Developmental Biology


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0 Q&A 1244 Views Dec 20, 2023

The African killifish Nothobranchius furzeri is an attractive research organism for regeneration- and aging-related studies due to its remarkably short generation time and rapid aging. Dynamic changes in cell proliferation are an essential biological process involved in development, regeneration, and aging. Quantifying the dynamics of cell proliferation in these contexts facilitates the elucidation of the attendant underlying mechanisms. Whole-mount and cryosectioning sample preparation are the preferred approaches to investigate the distribution of cellular structures, cell–cell communication, and spatial gene expression within tissues. Using African killifish caudal fin regeneration as an example, we describe an efficient and detailed protocol to investigate cell proliferation dynamics in both space and time during caudal fin regeneration. The quantification of cell proliferation was achieved through high-resolution immunofluorescence of the proliferation marker Phospho-Histone H3 (H3P). We focused on the characterization of epithelial and mesenchymal proliferation in three-dimensional space at two regeneration time points. Our protocol provides a reliable tool for comparing cell proliferation under different biological contexts.


Key features

• Elaborates in detail the method used by Wang et al. (2020) to quantify whole-organ mitotic events during tail fin regeneration in vertebrates.

• Enables proliferation analysis of millimeter-sized homeostatic and regenerating tissues.

• Three-day alternative method to whole mount using cryosections.

• Allows automatic quantification using ImageJ macros and R scripts.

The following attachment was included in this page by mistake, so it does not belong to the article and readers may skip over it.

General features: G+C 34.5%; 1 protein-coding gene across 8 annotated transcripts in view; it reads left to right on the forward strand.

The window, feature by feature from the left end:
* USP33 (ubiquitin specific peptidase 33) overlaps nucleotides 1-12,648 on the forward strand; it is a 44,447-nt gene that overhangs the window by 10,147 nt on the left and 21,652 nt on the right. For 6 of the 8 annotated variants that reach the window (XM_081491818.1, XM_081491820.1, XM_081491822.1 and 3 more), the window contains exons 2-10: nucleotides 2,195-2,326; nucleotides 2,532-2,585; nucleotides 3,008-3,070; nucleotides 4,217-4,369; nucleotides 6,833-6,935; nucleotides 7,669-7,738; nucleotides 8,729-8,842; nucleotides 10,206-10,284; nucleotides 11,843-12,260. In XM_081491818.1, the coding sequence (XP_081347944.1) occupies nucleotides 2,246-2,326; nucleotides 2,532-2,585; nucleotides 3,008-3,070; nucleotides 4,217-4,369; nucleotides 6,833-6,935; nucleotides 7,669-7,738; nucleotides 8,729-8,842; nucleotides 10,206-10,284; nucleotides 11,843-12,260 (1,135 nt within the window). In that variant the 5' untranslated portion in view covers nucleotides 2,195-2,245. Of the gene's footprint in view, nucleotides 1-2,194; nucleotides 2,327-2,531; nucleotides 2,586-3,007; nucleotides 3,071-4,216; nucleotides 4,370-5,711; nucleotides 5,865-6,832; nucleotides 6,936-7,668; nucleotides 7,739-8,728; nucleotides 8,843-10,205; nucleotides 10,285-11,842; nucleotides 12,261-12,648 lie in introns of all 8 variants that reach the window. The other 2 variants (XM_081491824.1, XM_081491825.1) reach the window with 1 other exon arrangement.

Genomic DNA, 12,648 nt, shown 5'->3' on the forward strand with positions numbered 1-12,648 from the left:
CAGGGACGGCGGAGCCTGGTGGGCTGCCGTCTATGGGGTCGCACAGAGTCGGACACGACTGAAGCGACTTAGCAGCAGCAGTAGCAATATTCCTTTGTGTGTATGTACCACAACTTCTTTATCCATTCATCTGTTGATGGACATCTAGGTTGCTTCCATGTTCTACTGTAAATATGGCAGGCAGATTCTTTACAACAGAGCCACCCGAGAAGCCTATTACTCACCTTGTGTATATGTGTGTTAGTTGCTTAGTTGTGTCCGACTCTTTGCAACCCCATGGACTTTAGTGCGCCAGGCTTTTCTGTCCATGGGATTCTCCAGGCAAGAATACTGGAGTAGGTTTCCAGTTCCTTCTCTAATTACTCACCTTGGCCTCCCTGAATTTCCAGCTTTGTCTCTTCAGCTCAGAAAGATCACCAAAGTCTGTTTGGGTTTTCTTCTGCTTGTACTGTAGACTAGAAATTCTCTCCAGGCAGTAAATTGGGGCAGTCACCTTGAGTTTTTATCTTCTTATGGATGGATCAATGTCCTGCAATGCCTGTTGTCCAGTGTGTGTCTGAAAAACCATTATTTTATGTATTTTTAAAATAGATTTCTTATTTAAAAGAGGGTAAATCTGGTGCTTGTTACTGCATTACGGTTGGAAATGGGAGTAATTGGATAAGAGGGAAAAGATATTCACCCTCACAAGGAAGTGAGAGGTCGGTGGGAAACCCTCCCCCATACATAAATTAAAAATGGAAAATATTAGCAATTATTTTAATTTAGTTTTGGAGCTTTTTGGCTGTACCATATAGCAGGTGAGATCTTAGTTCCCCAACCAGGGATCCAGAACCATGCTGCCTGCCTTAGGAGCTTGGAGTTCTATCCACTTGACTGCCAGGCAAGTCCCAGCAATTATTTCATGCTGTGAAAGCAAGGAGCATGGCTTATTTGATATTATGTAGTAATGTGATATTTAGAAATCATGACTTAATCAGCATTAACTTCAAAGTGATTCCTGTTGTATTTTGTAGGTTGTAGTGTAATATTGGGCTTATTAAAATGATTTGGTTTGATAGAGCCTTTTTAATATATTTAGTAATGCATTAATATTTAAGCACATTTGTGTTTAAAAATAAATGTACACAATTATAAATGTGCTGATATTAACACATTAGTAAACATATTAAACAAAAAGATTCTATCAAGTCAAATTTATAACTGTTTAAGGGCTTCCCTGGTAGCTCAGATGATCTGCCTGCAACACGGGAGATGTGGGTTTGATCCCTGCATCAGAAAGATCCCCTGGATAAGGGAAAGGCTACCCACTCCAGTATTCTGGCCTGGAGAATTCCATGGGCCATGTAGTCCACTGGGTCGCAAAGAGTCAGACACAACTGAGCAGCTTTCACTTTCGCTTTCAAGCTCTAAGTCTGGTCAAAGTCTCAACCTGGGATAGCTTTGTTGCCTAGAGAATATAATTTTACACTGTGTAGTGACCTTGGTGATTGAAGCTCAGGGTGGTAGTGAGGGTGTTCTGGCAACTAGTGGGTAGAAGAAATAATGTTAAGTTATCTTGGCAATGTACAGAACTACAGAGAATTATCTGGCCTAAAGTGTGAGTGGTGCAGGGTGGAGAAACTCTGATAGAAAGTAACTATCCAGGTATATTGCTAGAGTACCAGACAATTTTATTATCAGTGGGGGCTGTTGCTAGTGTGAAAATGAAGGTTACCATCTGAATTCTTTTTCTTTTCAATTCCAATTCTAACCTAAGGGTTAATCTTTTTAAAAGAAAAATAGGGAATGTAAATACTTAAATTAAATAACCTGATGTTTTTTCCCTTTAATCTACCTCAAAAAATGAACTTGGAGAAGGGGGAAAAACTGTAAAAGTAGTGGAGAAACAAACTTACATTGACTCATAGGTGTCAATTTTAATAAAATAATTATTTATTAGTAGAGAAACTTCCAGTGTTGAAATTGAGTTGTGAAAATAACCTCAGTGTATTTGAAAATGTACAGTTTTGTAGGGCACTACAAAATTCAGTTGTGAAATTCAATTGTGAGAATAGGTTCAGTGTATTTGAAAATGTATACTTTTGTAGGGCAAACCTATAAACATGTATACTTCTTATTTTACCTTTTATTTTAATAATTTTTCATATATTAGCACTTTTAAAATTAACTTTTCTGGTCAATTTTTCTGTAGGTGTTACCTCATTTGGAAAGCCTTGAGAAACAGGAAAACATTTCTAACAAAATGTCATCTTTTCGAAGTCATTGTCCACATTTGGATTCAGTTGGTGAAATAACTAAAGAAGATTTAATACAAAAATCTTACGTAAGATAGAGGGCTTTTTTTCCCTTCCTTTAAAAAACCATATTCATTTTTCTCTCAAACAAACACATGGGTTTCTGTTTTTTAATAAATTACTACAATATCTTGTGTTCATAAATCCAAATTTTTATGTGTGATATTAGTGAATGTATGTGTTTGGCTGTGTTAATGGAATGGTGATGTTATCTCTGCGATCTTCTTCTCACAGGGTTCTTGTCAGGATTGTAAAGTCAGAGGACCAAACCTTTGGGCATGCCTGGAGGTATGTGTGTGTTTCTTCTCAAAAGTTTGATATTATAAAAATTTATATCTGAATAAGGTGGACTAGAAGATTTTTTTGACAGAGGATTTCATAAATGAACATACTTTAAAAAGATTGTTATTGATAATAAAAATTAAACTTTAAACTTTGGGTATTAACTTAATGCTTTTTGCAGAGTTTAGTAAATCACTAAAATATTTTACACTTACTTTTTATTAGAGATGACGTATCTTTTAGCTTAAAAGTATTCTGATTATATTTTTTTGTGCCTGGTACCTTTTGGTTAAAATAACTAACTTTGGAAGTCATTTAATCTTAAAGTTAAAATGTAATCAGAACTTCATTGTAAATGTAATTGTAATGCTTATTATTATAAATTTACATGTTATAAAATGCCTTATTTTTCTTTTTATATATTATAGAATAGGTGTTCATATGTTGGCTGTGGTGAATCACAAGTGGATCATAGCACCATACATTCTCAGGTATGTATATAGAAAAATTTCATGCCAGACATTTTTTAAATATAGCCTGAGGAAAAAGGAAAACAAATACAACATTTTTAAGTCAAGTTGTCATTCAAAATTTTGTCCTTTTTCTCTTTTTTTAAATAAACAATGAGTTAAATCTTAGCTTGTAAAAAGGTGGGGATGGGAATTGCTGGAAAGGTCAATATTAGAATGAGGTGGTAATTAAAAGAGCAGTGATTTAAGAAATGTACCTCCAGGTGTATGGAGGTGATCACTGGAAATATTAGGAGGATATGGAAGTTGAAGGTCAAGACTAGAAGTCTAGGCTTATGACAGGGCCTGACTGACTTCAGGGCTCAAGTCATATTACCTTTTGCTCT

Graphical overview


0 Q&A 564 Views May 5, 2023

Accidental wounding of the peripheral nervous system leads to acute neural dysfunction. Normally, chronic deficits are overcome because peripheral nerves naturally regenerate. However, various genetic and metabolic defects can impair their natural regenerative capacity, which may be due to neuron-extrinsic mechanisms. Therefore, characterizing the behavior of multiple cells during nerve injury and repair in vivo is a pressing need in regenerative medicine. Here, we detail a method for precise wounding of sensory axons in zebrafish, followed by high-resolution in toto long-term quantitative videomicroscopy of neurons, Schwann cells, and macrophages. This protocol can be easily adapted to study the effects of targeted genetic or metabolic disruptions in zebrafish and other suitable organisms, as well as for screening pharmacological agents with therapeutic potential.


Graphical overview


0 Q&A 1738 Views Sep 5, 2022

Skeletal muscle stem cells differentiated from human-induced pluripotent stem cells (hiPSCs) serve as a uniquely promising model system for investigating human myogenesis and disease pathogenesis, and for the development of gene editing and regenerative stem cell therapies. Here, we present an effective and reproducible transgene-free protocol for derivation of human skeletal muscle stem cells, iMyoblasts, from hiPSCs. Our two-step protocol consists of 1) small molecule-based differentiation of hiPSCs into myocytes, and 2) stimulation of differentiated myocytes with growth factor-rich medium to activate the proliferation of undifferentiated reserve cells, for expansion and cell line establishment. iMyoblasts are PAX3+/MyoD1+ myogenic stem cells with dual potential to undergo muscle differentiation and to self-renew as a regenerative cell population for muscle regeneration both ex vivo and in vivo. The simplicity and robustness of iMyoblast generation and expansion have enabled their application to model the molecular pathogenesis of Facioscapulohumeral Muscular Dystrophy and Limb-Girdle Muscular Dystrophies, to both ex vivo and in vivo muscle xenografts, and to respond efficiently to gene editing, enabling the co-development of gene correction and stem cell regenerative therapeutic technologies for the treatment of muscular dystrophies and muscle injury.